Thursday, June 11, 2009

Pet Myths: Cats and Litterbox Problems

Many times I'll hear from both children and their parents that they had to "give up" a cat because it stopped using the litterbox. Many people believe that if a cat stops using the litterbox there really isn't anything to do about it, and so they give up on their cat.

Fortunately this just isn't true. There is a lot that can be done about a cat who stops using his litterbox - you just have to find the reason for the behavior change and make adjustments within your own home.

The first thing you should do when your cat has changes in their bathroom habits is to take your cat to the vet. Just because an animal isn't acting sick doesn't mean there isn't something medically wrong. There have been many cases of both cats and dogs who have urinary tract infections where the only symptoms is frequent accidents.

If your cat has been medically cleared then you need to consider a few other things. First of all -- cats can go for years with the same litterbox set-up and not have a problem. Then one day -- sometimes for a reason only the cat knows, they will start to not use their toilet area consistently.

Some other things to consider when trying to resolve this problem are:

Do you have enough litterboxes? Experts recommend that you have one box per cat plus an extra in different areas. Having two litterboxes side by side counts as only one box.

Is the box big enough? Many of the commercially sold litterboxes are too small for many cats. Try to get a bigger box, or purchase a large, flat storage box to use in it's place.

What kind of litter are you using? Typically cats do not like litter that is scented or has a deoderizing agent. It may smell better to us, but it could keep a cat away. Purchase several different types of litter and set them out in different boxes. The box your cat uses tells you which type of litter he prefers.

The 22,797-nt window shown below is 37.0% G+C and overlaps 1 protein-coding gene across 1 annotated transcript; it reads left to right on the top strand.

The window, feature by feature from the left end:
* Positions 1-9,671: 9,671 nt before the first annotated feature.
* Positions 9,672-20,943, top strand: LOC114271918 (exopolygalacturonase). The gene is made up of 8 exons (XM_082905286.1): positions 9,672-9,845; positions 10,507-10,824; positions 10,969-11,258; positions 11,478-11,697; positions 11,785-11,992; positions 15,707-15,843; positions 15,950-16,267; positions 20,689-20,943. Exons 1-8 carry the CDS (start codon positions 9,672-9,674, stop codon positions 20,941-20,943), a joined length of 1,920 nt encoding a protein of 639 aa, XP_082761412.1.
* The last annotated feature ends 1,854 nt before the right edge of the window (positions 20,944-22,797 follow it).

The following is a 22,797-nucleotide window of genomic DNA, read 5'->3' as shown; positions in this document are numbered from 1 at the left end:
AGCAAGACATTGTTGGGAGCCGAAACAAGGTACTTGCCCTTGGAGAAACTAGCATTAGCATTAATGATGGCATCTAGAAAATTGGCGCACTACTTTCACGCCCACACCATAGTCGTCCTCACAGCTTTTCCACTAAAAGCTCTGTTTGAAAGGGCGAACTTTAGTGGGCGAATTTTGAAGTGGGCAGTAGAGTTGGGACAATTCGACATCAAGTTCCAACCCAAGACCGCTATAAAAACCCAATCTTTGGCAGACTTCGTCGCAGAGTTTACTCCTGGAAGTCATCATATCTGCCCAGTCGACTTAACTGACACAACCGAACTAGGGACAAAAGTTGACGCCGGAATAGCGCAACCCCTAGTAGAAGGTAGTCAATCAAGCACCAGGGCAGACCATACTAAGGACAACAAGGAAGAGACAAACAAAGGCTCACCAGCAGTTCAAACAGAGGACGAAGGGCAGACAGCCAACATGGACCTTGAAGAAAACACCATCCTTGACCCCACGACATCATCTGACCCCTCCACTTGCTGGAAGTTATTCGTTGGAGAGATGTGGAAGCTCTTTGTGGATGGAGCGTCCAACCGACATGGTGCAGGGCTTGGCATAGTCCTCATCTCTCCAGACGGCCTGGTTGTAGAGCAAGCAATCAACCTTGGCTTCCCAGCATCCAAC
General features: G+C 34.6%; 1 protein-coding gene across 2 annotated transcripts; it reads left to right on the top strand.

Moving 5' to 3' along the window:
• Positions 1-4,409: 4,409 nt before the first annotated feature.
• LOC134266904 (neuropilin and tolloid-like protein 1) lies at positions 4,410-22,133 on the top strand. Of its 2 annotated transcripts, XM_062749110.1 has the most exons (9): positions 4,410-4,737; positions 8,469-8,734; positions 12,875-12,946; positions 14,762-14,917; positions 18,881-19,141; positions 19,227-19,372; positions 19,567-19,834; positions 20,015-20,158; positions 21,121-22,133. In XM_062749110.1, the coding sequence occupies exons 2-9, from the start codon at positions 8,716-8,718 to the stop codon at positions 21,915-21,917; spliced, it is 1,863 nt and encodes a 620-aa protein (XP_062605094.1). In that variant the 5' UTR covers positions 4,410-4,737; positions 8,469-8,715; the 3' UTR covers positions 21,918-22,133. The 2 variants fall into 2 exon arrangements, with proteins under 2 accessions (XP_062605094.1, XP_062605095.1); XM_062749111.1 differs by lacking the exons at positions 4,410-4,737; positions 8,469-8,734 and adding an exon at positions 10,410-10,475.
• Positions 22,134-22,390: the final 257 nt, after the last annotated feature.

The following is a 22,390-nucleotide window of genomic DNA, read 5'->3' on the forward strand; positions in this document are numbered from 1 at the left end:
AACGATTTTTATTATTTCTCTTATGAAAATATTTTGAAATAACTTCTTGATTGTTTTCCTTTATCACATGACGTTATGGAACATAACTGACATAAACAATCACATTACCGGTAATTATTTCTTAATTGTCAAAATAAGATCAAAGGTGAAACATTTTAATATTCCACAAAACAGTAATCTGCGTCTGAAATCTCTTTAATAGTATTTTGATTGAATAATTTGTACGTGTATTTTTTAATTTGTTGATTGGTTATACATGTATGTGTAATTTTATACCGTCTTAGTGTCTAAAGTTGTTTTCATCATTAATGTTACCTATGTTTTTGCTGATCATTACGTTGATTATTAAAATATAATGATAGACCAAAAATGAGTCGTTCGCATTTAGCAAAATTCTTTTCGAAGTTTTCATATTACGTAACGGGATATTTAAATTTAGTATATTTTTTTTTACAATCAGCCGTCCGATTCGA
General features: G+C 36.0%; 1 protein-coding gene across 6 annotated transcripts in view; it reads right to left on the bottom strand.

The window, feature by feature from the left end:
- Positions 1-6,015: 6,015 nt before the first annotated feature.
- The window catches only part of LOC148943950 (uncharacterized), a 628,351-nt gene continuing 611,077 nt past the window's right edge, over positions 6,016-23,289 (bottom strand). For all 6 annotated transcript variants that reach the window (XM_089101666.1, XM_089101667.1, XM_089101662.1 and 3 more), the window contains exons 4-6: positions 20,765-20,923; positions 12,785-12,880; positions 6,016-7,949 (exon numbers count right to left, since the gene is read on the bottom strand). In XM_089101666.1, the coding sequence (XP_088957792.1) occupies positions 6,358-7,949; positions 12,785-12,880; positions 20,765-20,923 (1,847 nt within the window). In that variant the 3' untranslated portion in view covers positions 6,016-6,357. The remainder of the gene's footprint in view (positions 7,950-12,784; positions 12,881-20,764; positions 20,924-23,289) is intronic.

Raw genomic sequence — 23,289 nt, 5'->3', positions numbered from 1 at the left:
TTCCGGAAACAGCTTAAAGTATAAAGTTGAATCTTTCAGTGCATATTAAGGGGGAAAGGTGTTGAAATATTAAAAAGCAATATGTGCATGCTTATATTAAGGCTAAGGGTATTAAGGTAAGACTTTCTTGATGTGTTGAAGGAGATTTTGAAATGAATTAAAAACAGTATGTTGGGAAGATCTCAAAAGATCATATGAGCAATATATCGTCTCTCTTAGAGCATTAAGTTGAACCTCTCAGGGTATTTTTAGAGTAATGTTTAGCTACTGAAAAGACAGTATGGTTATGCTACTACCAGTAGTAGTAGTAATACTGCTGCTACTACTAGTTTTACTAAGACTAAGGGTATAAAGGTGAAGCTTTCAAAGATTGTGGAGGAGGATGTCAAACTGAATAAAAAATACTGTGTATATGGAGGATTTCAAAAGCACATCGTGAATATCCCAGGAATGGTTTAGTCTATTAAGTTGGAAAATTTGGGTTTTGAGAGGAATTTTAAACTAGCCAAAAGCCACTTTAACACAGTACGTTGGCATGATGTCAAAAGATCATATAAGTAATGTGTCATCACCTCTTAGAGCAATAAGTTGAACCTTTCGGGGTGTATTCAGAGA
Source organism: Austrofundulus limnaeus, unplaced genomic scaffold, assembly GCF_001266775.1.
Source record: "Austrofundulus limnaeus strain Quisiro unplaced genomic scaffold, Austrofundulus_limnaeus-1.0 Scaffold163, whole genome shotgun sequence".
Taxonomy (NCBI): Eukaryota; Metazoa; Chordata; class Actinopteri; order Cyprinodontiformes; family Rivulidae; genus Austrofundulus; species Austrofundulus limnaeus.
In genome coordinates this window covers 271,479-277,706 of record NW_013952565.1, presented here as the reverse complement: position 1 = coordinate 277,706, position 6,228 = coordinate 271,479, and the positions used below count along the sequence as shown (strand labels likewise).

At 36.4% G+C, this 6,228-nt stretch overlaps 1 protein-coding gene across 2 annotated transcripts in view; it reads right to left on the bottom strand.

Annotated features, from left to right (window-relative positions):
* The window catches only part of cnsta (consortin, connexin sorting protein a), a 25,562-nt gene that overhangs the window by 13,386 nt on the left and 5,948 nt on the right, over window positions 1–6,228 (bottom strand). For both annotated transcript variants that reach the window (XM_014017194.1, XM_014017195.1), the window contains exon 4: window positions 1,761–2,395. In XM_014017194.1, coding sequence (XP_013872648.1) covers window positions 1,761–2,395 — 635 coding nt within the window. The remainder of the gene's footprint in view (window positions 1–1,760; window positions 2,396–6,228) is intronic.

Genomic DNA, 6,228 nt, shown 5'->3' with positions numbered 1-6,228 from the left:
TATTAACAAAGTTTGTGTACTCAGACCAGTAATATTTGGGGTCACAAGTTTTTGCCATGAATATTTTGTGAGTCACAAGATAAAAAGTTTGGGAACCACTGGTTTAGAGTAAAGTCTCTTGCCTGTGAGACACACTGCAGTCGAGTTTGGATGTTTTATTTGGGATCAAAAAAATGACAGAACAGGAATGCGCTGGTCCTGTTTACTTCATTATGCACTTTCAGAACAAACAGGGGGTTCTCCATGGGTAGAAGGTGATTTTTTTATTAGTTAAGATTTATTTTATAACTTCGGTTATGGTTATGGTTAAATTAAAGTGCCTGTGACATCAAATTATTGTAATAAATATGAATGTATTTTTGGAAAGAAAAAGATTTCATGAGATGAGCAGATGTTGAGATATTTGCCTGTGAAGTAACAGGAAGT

How much litter are you using? Most people have the motto that "more is better". But if there's too much litter the cat may feel that the surface under his feet are unstable and not feel comfortable in his box.

How often are you cleaning? Cats are extremely clean animals. It's recommended that a litterbox be scooped at least once a day. Cats don't want to use a dirty toilet any more than we do.

How noisy is the area where the litterbox is kept? Did something scary happen in the environment where the litterbox is kept while the cat was there? Keep litterboxes away from heavily trafficked areas, and away from appliances such as the furnace or washer/dryer. You may try moving the box to a new location.

There are other solutions for resolving a litterbox issue. For more information I can highly recommend the booklet called "The Fastitidious Feline" by Patricia McConnell, Ph.D. You can also check out the website by Cats International -- which is a wonderful resource for any feline behavior problem.


Anonymous said...

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Brew City Tails said...

This is really important information.
There is a similar myth that people need to get rid of their pets when they have a baby also. It's just as untrue.